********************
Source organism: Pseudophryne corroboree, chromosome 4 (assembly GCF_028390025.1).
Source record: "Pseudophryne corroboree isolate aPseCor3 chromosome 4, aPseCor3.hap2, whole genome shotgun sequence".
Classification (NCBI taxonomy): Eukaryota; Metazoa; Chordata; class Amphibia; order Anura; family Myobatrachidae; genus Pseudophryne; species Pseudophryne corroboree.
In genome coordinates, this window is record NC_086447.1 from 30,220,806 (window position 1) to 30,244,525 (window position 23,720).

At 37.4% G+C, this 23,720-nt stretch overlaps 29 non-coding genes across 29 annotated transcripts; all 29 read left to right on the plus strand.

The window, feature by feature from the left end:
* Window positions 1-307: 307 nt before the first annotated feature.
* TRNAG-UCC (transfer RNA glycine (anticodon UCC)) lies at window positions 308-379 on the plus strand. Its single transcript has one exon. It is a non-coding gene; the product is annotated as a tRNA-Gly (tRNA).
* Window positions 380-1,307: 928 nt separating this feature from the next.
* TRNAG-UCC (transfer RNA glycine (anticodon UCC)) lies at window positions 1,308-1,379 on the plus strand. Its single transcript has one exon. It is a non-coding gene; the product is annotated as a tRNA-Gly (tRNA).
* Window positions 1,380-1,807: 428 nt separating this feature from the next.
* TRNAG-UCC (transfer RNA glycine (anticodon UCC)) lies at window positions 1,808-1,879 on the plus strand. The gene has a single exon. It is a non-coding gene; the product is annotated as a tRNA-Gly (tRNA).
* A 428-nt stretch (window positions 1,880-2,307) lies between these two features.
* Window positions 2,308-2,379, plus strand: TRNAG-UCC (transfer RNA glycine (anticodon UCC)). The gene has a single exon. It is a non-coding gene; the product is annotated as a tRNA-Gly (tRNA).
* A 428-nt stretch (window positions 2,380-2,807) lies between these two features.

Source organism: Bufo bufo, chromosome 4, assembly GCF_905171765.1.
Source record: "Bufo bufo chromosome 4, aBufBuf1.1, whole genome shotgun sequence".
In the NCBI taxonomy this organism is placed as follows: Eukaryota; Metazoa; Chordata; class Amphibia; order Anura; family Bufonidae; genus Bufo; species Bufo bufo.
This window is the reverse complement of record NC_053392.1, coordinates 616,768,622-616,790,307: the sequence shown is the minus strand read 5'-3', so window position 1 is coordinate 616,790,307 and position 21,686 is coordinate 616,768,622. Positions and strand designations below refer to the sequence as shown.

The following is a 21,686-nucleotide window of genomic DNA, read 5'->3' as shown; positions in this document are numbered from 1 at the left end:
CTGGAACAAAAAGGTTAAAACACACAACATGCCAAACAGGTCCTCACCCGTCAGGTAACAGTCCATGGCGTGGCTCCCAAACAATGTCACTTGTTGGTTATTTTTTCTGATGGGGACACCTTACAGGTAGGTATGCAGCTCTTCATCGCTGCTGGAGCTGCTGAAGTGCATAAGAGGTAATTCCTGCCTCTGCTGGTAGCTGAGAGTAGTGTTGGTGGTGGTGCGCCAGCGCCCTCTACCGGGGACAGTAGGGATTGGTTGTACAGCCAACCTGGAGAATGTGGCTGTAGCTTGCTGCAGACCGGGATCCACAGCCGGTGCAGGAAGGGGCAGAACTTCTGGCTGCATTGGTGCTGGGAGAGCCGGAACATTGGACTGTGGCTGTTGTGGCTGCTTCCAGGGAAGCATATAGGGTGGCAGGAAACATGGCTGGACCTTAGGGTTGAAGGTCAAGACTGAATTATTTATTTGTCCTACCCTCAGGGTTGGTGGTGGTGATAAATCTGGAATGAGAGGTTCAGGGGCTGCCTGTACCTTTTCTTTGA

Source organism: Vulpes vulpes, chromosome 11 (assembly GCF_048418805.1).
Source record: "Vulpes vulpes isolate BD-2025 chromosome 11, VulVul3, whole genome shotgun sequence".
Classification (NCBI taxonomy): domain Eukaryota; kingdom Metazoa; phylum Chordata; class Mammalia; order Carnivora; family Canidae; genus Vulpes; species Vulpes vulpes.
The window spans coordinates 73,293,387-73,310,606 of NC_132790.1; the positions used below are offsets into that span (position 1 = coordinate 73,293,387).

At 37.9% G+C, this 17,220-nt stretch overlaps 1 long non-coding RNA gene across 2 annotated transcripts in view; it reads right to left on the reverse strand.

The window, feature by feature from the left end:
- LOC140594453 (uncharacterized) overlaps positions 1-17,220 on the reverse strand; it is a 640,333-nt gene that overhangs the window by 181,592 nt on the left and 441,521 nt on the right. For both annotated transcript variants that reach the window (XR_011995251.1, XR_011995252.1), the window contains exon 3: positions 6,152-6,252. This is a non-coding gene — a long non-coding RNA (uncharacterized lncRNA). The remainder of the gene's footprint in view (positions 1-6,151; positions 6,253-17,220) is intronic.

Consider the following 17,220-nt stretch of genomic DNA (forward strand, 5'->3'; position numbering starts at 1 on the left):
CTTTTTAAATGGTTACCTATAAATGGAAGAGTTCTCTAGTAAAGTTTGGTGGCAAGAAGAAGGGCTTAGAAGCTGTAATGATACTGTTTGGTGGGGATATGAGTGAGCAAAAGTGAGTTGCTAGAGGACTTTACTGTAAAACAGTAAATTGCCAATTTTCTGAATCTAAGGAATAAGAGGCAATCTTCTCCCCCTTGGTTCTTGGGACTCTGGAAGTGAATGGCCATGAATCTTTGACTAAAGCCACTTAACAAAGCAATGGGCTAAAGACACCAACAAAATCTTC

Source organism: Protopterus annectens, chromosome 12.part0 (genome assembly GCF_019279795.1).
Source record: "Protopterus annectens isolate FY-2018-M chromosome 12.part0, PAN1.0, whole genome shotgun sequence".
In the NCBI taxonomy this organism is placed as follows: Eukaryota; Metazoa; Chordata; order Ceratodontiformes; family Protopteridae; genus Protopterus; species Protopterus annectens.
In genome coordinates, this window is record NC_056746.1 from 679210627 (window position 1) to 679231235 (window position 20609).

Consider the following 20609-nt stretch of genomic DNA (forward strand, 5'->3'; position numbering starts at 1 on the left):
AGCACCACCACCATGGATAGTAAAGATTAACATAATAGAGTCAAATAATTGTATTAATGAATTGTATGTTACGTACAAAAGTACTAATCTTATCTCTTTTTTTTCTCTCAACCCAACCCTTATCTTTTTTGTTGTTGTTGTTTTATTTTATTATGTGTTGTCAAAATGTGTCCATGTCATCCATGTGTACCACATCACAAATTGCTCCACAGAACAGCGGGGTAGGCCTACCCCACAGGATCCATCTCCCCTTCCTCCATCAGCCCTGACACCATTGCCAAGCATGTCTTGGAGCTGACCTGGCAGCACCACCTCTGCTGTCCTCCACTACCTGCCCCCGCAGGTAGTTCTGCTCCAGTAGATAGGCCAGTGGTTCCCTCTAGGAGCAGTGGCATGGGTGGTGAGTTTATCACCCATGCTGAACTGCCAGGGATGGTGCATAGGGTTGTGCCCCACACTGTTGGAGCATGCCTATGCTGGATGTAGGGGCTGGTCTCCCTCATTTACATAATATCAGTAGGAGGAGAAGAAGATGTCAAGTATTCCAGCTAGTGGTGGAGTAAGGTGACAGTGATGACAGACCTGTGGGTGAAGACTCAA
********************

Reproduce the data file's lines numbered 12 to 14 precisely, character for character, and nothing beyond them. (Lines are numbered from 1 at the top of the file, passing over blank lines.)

* TRNAG-UCC (transfer RNA glycine (anticodon UCC)) lies at window positions 1,808-1,879 on the plus strand. The gene has a single exon. It is a non-coding gene; the product is annotated as a tRNA-Gly (tRNA).
* A 428-nt stretch (window positions 1,880-2,307) lies between these two features.
* Window positions 2,308-2,379, plus strand: TRNAG-UCC (transfer RNA glycine (anticodon UCC)). The gene has a single exon. It is a non-coding gene; the product is annotated as a tRNA-Gly (tRNA).